MERCANTILE TRUST CO. V. ST. LOUIS & S. l!'. RY. CO.
balance due upon complainant's mortgage, and the amount due to Edward 1).. Mason upon his mortgage thereon. The proceeds realized from the sale of premises will be applied-First, to the payment of the apportioned amount due to complainant; second, to the amount due Mason upon his mortgage upon these premises; and the balance, if any, will be paid into court, subject to its further order. Premises D should then be offered for sale, the master stating the liens thereon to be the apportioned amount due complainant and the amount due Mason on his mortgage thereon. The proceeds realized from the sale of premises D will be applied-First, to the payment of the apportioned amount due to the complainant; second, to the payment of the sum due to Mason on his mortgage thereon; third, the balance, if any, to be paid to L. D. Holmes. Lastly, premises B should be offered for sale, the master stating the amount of the liens thereon, being the apportioned sum due to complainant and the amount due Mason upon his mortgage; and the proceeds realized therefrom will be applied to the payment-First, of the apportioned sum due complainant; second, of the amount due upon the Mason mortgage; and the balance, if any, will be paid to Herbert A. Doud. If the amount realized from the sale of the premises A should not be enough to pay the costs, as estimated by the master, the difference left unprovided for must be added to the sum due to complainant upon the mortgage held by it, and the total of these sums must be taken to be the amount to be apportioned upon the several premises B, 0, and D. By this method of sale, it seems to the court that the rights and equities of all the parties will be fairly protected. As the several parcels B, 0, and D are thus offered for sale, the parties interested in each parcel will know whatlilum it is necessary to bid in order to protect their rights in that parcel, without being burdened with liens properly belonging to the other parcels; and the probable result will be that each parcel will be sold for the largest sum obtainable therefor, and thus the rights of all will be advanced, and their equities will be protected, so far as it is possible for the court to accomplish that end. . A decree should therefore be prepared in which the amount now due complainant upon its blanket mortgage should be stated. and also the amounts now due to Mason upon the separate mortgages held by him; and a foreclosure sale should be ordered, the order of sale being in accordance with the yiews herein expressed.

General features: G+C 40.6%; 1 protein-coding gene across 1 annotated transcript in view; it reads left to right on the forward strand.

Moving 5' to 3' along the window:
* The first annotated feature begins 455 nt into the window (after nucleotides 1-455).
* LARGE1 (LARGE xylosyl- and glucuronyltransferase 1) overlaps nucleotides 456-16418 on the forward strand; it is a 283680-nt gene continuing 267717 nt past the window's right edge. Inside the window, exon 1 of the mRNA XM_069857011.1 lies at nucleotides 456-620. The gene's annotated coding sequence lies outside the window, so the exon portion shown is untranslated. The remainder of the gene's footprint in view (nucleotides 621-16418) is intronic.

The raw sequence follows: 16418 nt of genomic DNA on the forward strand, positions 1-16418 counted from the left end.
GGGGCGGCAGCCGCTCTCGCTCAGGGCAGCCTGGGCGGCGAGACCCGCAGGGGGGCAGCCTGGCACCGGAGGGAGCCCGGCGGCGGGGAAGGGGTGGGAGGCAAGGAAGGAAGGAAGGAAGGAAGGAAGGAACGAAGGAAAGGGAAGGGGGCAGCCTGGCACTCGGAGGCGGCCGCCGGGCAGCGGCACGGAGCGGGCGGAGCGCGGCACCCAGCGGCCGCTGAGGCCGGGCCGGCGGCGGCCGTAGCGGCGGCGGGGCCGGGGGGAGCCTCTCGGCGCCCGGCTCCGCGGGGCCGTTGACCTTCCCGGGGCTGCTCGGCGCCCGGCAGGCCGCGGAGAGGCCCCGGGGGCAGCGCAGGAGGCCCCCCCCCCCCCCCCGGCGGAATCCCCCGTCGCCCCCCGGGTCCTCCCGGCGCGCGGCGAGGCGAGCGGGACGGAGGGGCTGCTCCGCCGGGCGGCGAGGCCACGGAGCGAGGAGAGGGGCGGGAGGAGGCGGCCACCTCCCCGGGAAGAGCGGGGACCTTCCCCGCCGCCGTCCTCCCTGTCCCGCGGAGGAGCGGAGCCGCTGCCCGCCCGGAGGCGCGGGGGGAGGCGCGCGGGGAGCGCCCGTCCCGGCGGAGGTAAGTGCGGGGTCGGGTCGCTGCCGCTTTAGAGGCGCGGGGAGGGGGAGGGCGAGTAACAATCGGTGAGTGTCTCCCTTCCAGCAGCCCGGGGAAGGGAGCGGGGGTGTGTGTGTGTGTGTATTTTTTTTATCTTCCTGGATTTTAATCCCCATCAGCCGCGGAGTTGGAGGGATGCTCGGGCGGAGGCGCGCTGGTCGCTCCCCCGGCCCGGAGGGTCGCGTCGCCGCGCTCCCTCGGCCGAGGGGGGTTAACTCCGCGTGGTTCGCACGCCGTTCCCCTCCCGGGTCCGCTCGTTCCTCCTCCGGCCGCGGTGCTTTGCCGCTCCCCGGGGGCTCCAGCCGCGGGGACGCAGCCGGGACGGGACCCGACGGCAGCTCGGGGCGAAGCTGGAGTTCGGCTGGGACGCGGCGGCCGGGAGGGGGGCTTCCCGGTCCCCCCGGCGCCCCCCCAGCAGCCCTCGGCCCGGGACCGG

MERCANTILE TRUST CO. v. S'l'. LOUIS & S., F. RY. CO.
(Circuit Court. Eo D. Missouri, E. D. No. 3,768.
January 13, 18\)6.)
RAILROAD RECEIVERSHIP-I,EASED LINES-DISAFFIRMANCE OF LEASES.
During the years 188li and 1887 four railroads connecting with the line of the S. Ry. Co. were leased by separate leases, for long terms, to that company. At tlle time of making the leases, each of the lessor com-